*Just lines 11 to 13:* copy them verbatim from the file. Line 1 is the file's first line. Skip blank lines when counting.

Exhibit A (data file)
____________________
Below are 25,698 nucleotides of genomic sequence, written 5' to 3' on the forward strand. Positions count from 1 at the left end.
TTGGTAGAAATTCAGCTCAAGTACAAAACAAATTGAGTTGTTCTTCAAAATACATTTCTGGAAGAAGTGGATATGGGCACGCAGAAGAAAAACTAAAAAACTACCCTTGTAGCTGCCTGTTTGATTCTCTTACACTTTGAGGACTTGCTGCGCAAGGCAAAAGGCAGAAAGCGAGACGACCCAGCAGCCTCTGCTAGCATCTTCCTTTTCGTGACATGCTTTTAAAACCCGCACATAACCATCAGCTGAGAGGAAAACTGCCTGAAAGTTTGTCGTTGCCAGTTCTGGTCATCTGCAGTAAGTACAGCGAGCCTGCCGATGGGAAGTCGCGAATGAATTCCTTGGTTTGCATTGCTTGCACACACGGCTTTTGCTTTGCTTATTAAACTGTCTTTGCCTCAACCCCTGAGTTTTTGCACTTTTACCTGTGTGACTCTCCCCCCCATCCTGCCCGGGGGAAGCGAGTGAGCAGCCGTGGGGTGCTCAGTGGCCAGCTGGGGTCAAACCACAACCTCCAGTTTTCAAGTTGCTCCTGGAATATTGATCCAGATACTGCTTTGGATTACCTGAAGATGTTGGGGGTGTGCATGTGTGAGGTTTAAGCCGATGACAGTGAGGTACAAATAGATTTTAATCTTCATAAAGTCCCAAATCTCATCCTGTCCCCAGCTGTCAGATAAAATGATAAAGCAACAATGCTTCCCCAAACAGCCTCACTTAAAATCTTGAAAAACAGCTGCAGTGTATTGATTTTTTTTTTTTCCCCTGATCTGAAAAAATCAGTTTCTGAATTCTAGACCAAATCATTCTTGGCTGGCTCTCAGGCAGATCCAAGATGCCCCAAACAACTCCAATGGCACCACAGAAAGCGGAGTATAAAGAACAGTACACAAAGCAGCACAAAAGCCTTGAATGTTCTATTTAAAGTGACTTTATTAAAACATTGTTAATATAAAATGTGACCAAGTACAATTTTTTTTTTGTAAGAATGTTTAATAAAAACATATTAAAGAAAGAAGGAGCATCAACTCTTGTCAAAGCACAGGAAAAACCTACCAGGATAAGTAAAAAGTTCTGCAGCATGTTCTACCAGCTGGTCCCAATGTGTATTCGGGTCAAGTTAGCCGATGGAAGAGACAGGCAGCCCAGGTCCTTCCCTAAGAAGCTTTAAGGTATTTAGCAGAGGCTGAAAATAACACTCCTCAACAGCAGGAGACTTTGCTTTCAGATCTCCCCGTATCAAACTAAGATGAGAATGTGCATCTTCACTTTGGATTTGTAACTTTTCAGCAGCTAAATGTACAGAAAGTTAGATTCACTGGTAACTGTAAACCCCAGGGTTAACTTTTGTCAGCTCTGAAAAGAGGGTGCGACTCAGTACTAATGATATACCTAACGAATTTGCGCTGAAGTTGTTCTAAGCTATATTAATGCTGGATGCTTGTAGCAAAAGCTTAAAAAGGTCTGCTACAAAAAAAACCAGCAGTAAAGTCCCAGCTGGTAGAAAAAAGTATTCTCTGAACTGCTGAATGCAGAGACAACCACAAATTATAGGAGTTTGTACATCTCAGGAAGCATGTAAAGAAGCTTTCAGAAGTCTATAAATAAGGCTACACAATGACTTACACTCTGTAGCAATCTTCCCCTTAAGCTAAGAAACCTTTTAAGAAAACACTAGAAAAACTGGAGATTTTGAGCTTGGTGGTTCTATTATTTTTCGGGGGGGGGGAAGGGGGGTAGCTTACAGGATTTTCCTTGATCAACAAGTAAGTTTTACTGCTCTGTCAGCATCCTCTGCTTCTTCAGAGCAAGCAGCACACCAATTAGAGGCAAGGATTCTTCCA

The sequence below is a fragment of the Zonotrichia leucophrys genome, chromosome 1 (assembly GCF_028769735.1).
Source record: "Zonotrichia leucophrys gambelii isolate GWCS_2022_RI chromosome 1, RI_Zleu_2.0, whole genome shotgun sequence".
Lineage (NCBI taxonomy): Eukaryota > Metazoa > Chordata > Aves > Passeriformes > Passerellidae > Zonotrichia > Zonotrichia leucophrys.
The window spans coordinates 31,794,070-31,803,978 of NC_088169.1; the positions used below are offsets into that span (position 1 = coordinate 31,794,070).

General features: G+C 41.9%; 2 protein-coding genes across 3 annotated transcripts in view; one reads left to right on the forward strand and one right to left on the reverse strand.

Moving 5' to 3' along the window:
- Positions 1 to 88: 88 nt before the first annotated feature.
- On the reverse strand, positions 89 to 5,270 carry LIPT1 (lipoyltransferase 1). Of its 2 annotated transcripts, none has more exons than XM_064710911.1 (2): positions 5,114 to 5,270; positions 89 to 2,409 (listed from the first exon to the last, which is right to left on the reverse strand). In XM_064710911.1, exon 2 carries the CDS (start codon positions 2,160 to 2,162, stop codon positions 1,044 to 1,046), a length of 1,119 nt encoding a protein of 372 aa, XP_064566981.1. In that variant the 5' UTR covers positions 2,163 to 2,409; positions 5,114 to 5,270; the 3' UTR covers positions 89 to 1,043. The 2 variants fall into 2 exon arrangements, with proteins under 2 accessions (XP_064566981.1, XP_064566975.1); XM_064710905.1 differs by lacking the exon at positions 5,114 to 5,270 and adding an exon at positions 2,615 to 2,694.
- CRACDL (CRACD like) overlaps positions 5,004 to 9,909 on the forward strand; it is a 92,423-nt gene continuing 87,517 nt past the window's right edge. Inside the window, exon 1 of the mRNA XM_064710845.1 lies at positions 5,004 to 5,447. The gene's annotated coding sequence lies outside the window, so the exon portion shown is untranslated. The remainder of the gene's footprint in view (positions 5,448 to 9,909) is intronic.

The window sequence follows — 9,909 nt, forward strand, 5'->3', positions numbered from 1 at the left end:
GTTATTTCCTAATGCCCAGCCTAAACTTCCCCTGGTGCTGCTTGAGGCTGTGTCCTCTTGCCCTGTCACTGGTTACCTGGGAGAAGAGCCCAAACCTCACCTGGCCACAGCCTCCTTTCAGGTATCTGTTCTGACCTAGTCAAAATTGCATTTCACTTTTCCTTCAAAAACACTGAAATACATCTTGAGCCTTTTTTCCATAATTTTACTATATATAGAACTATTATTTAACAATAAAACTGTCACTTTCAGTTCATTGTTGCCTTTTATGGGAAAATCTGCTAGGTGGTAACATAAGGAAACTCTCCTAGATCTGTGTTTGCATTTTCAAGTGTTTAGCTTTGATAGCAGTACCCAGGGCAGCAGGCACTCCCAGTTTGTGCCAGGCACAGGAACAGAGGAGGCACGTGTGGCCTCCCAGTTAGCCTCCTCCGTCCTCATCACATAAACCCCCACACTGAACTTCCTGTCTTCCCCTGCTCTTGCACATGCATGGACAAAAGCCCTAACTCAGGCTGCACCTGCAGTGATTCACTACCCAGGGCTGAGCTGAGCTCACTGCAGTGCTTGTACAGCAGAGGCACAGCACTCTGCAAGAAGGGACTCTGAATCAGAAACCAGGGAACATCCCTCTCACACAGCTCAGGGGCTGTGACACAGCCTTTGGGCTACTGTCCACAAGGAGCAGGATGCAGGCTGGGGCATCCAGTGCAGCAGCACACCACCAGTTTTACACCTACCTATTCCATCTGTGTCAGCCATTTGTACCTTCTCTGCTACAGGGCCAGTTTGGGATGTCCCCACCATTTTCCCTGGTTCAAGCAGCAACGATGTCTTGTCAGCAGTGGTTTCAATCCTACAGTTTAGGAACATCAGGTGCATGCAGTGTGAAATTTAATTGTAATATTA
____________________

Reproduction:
- CRACDL (CRACD like) overlaps positions 5,004 to 9,909 on the forward strand; it is a 92,423-nt gene continuing 87,517 nt past the window's right edge. Inside the window, exon 1 of the mRNA XM_064710845.1 lies at positions 5,004 to 5,447. The gene's annotated coding sequence lies outside the window, so the exon portion shown is untranslated. The remainder of the gene's footprint in view (positions 5,448 to 9,909) is intronic.

The window sequence follows — 9,909 nt, forward strand, 5'->3', positions numbered from 1 at the left end:
GTTATTTCCTAATGCCCAGCCTAAACTTCCCCTGGTGCTGCTTGAGGCTGTGTCCTCTTGCCCTGTCACTGGTTACCTGGGAGAAGAGCCCAAACCTCACCTGGCCACAGCCTCCTTTCAGGTATCTGTTCTGACCTAGTCAAAATTGCATTTCACTTTTCCTTCAAAAACACTGAAATACATCTTGAGCCTTTTTTCCATAATTTTACTATATATAGAACTATTATTTAACAATAAAACTGTCACTTTCAGTTCATTGTTGCCTTTTATGGGAAAATCTGCTAGGTGGTAACATAAGGAAACTCTCCTAGATCTGTGTTTGCATTTTCAAGTGTTTAGCTTTGATAGCAGTACCCAGGGCAGCAGGCACTCCCAGTTTGTGCCAGGCACAGGAACAGAGGAGGCACGTGTGGCCTCCCAGTTAGCCTCCTCCGTCCTCATCACATAAACCCCCACACTGAACTTCCTGTCTTCCCCTGCTCTTGCACATGCATGGACAAAAGCCCTAACTCAGGCTGCACCTGCAGTGATTCACTACCCAGGGCTGAGCTGAGCTCACTGCAGTGCTTGTACAGCAGAGGCACAGCACTCTGCAAGAAGGGACTCTGAATCAGAAACCAGGGAACATCCCTCTCACACAGCTCAGGGGCTGTGACACAGCCTTTGGGCTACTGTCCACAAGGAGCAGGATGCAGGCTGGGGCATCCAGTGCAGCAGCACACCACCAGTTTTACACCTACCTATTCCATCTGTGTCAGCCATTTGTACCTTCTCTGCTACAGGGCCAGTTTGGGATGTCCCCACCATTTTCCCTGGTTCAAGCAGCAACGATGTCTTGTCAGCAGTGGTTTCAATCCTACAGTTTAGGAACATCAGGTGCATGCAGTGTGAAATTTAATTGTAATATTA